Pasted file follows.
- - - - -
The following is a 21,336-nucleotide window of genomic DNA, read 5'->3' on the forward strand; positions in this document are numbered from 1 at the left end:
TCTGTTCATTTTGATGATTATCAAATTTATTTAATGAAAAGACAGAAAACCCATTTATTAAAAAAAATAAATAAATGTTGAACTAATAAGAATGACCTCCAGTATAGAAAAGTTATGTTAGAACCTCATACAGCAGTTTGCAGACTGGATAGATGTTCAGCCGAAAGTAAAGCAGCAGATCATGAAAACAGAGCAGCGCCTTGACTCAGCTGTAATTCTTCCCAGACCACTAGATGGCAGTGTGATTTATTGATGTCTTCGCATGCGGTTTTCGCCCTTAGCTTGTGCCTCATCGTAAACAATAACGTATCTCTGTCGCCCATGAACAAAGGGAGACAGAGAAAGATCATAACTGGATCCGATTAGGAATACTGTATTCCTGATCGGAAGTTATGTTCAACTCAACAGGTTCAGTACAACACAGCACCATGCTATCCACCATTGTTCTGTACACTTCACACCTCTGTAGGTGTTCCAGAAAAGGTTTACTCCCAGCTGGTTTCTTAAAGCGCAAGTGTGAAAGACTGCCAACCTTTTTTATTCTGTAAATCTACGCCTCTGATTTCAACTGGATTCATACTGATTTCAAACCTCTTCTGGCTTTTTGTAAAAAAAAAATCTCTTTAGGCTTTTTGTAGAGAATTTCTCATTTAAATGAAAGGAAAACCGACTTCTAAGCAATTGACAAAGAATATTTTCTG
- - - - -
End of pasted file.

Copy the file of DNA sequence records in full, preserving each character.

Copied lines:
The following is a 21,336-nucleotide window of genomic DNA, read 5'->3' on the forward strand; positions in this document are numbered from 1 at the left end:
TCTGTTCATTTTGATGATTATCAAATTTATTTAATGAAAAGACAGAAAACCCATTTATTAAAAAAAATAAATAAATGTTGAACTAATAAGAATGACCTCCAGTATAGAAAAGTTATGTTAGAACCTCATACAGCAGTTTGCAGACTGGATAGATGTTCAGCCGAAAGTAAAGCAGCAGATCATGAAAACAGAGCAGCGCCTTGACTCAGCTGTAATTCTTCCCAGACCACTAGATGGCAGTGTGATTTATTGATGTCTTCGCATGCGGTTTTCGCCCTTAGCTTGTGCCTCATCGTAAACAATAACGTATCTCTGTCGCCCATGAACAAAGGGAGACAGAGAAAGATCATAACTGGATCCGATTAGGAATACTGTATTCCTGATCGGAAGTTATGTTCAACTCAACAGGTTCAGTACAACACAGCACCATGCTATCCACCATTGTTCTGTACACTTCACACCTCTGTAGGTGTTCCAGAAAAGGTTTACTCCCAGCTGGTTTCTTAAAGCGCAAGTGTGAAAGACTGCCAACCTTTTTTATTCTGTAAATCTACGCCTCTGATTTCAACTGGATTCATACTGATTTCAAACCTCTTCTGGCTTTTTGTAAAAAAAAAATCTCTTTAGGCTTTTTGTAGAGAATTTCTCATTTAAATGAAAGGAAAACCGACTTCTAAGCAATTGACAAAGAATATTTTCTG